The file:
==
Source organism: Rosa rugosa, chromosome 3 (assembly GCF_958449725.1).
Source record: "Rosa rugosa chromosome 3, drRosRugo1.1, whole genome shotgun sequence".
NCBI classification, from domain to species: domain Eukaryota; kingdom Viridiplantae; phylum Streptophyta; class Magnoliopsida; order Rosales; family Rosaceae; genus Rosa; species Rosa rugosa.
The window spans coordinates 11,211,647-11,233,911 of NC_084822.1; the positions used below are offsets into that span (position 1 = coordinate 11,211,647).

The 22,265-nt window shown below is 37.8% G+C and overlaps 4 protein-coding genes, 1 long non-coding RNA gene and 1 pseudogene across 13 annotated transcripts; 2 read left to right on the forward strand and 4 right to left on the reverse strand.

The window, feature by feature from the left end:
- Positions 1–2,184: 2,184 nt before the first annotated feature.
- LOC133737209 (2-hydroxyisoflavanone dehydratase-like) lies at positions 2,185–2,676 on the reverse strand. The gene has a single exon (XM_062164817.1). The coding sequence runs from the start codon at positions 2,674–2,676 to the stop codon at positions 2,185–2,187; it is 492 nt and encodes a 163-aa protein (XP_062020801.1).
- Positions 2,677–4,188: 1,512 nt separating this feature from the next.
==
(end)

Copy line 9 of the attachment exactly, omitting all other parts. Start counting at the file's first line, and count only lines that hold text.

- Positions 2,677–4,188: 1,512 nt separating this feature from the next.